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Woman sues JSU over alleged 2017 rape, says officials shielded basketball player from prosecution

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A Georgia woman this month sued Jacksonville State University and its board of trustees, alleging that the institution’s failure to act resulted in her rape by a JSU basketball player. 

The woman’s mother spoke to The Star for a July 2018 story, detailing the incident and claiming that the university attempted a cover-up. The woman was 17 at the time of the alleged incident on July 22, 2017.

The suit claims that JSU violated the woman’s civil rights under Title IX in at least two ways and alleges three other offenses, including negligent failure to supervise, negligent failure to train and negligent hiring.

The suit claims that the basketball player, Marlon Hunter, had a history of sexual misconduct during his time at Western Kentucky University, where he played on the team then coached by Ray Harper, who is now JSU’s head basketball coach.

Hunter was removed from the team at Western Kentucky in 2016 along with two other players, and Harper resigned as coach soon after. After Harper became the coach at JSU in 2016, Hunter transferred to play basketball at JSU.

A Georgia woman and her mother claim the daughter was raped last year by a Jacksonville State University athlete on campus, and that school officials helped protect him from prosecution. University officials on Wednesday denied interference in any criminal investigation. Two JSU police officers working the case were placed on administrative leave by the university for months until Monday, when one officer — JSU’s police chief — cleaned out his office, and the other officer returned to work.

Former JSU police chief files Title IX complaint of retaliation against university

Hunter is no longer on the team, having used his final year of eligibility in 2018-19. Hunter’s departure from WKU was never publicly explained, and officials in Kentucky have told The Star there is no criminal case against Hunter there.

Harper is listed in the suit, along with Jai Ingraham, the Title IX coordinator for JSU at the time of the alleged incident, and Courtney Peppers, the university’s director of learning services.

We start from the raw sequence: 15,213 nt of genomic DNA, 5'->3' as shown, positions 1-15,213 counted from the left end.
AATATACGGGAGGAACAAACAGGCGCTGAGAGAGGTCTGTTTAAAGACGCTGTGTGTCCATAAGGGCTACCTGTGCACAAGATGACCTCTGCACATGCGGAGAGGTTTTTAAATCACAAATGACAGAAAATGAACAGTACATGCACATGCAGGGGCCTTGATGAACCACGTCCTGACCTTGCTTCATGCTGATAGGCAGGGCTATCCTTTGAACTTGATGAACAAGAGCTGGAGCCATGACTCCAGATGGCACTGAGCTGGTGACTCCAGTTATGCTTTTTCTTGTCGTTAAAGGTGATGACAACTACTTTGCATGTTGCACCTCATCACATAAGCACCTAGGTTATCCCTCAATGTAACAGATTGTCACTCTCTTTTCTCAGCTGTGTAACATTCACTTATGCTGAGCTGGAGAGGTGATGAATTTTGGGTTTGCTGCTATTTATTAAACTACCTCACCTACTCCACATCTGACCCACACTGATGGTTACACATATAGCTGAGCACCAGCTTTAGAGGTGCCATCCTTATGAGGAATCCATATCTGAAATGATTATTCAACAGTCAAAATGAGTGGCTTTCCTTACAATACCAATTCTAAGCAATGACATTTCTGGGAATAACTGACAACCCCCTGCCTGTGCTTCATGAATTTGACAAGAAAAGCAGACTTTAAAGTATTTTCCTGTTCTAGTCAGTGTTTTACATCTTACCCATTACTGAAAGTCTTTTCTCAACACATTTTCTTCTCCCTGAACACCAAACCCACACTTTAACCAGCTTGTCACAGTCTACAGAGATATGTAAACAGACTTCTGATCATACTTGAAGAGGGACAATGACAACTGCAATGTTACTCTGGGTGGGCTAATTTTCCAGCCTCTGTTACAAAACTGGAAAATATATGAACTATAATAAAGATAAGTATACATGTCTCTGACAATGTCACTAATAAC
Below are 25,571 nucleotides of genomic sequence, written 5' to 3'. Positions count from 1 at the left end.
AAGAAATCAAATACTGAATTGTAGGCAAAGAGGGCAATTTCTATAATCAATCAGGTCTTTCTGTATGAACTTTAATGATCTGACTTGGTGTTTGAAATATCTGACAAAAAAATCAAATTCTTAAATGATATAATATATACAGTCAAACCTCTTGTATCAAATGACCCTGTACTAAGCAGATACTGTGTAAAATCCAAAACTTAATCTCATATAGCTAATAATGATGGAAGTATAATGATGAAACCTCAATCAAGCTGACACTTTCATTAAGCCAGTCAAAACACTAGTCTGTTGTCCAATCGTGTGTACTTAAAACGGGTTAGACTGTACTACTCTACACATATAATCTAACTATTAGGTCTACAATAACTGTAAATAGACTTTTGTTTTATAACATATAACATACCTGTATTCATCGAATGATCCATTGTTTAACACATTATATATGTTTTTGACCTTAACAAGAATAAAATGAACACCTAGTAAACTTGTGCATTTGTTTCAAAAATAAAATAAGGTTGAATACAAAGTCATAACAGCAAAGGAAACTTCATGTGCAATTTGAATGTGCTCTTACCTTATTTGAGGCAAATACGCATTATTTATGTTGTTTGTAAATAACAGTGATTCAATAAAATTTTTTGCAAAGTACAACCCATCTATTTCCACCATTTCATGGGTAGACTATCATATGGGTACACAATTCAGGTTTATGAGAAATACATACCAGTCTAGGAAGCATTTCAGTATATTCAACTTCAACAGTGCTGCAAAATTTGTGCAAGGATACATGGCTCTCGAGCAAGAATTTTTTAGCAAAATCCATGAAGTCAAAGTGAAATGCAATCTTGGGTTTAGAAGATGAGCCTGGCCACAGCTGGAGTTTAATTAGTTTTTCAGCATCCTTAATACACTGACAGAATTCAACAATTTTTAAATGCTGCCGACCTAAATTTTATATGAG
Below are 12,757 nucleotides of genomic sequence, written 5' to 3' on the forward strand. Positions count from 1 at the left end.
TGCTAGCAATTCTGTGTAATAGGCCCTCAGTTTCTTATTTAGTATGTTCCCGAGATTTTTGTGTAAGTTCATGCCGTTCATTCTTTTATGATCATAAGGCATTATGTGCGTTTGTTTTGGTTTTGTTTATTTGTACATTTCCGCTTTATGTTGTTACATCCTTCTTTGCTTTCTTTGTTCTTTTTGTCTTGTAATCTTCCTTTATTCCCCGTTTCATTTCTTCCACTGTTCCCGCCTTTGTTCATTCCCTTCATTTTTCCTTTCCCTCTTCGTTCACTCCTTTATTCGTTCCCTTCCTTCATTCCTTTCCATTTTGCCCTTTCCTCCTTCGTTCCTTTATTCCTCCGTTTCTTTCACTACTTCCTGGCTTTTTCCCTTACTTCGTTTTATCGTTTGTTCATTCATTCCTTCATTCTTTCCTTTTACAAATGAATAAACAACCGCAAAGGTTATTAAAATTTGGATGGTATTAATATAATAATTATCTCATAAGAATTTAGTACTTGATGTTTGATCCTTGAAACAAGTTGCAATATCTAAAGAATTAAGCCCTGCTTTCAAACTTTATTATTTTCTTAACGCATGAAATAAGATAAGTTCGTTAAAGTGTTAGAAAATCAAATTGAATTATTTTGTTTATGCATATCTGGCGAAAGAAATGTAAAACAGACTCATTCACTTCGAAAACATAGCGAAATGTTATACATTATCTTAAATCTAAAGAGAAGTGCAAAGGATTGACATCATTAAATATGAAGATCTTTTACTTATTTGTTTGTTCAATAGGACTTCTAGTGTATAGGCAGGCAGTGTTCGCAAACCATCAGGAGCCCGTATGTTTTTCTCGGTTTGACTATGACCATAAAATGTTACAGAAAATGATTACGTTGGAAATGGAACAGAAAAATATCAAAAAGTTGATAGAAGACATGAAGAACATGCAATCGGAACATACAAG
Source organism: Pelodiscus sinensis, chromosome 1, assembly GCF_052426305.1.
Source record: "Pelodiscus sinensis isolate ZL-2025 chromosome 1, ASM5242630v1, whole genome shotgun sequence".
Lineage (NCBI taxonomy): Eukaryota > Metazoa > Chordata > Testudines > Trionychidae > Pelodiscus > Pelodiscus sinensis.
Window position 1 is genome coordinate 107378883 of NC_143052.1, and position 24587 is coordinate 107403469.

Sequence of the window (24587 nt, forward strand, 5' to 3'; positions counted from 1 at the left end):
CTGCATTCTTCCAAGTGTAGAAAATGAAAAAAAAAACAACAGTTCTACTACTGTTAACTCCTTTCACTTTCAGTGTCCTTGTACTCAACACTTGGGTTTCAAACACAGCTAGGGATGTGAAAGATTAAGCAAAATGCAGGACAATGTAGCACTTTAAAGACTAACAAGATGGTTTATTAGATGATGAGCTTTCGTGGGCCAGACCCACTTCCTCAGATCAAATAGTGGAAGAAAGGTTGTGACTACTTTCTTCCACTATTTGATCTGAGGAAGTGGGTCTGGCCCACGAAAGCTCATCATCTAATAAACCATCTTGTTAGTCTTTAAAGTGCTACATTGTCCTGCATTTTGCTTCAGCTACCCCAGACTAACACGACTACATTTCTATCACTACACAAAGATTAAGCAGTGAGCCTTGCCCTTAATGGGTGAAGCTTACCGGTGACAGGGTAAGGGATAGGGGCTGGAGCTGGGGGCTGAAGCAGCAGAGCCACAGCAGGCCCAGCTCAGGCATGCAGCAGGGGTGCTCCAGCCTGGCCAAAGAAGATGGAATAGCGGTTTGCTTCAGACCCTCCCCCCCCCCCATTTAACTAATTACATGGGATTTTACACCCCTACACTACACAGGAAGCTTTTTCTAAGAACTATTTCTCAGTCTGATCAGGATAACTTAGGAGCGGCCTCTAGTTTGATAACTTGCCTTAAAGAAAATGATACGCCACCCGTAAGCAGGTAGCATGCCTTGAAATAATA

The Star typically does not name people accused of sex crimes until they are convicted or plead guilty, though it makes exceptions for prominent officials or people whose status as authority figures plays a role in their alleged crimes. In this case, because Hunter is named in the suit and because the complaint centers on JSU’s alleged failure to vet both Harper and Hunter, The Star has named the player. The Star does not identify victims of sex crimes.

According to Roger C. Appell, the attorney for the Georgia woman filing the suit, the university should have further investigated Hunter prior to allowing his enrollment at JSU. 

“This basketball player has a history of sexual misconduct, and they knew or should have known about his propensity,” Appell said. “None of this should have happened.”

Appell said his client, who was on campus at JSU for its Fast Start Academy summer program for incoming freshmen at the time of the incident in July 2017, should have seen better supervision from the university.

“The bottom line is they didn’t supervise properly,” Appell said. “It’s horrific what happened to her.” 

Sam Monk, attorney for JSU, sent a statement to The Star on Wednesday:

“While JSU is aware of the filing of a lawsuit, the institution has not been served with a copy of the plaintiff’s complaint.

“The matter which is made the basis of the plaintiff’s complaint was fully investigated both pursuant to Title IX federal requirements and state criminal law. As with other situations, the District Attorney’s Office was fully involved. The case was presented to a Calhoun County Grand Jury in early 2018 and the jury returned a ‘No Bill’ (no indictment).

“The university does not discuss legal claims or cases made by or against it. No further statement will be forthcoming at this time.”

Attempts to reach Hunter and JSU Athletic Director Greg Seitz were not immediately successful Wednesday afternoon.

The woman and her mother, Cicely Leufroy, last year told The Star that a court official told them after an October 2017 grand jury hearing that an indictment had been returned against Hunter, but that it was later rescinded. Leufroy and her daughter believe JSU officials intervened to have the indictment withdrawn.

JSU’s police chief at the time, Shawn Giddy, and police investigator Carl Preuninger also alleged through an attorney that JSU president John Beehler and Monk interfered with their investigation of the case. Giddy and Preuninger were placed on leave after complaining of the interference; Giddy was terminated in July 2018, and Preuninger returned to work. Giddy later filed a complaint with the U.S. Department of Education’s Office for Civil Rights, alleging retaliation.

JSU’s trustees last month granted Beehler 90 days leave from the university to deal with a family medical concern. 

Contact Staff Writer Daniel Mayes at 256-235-3561 or danielmayesstar@gmail.com. On Twitter @DMayes_Star.

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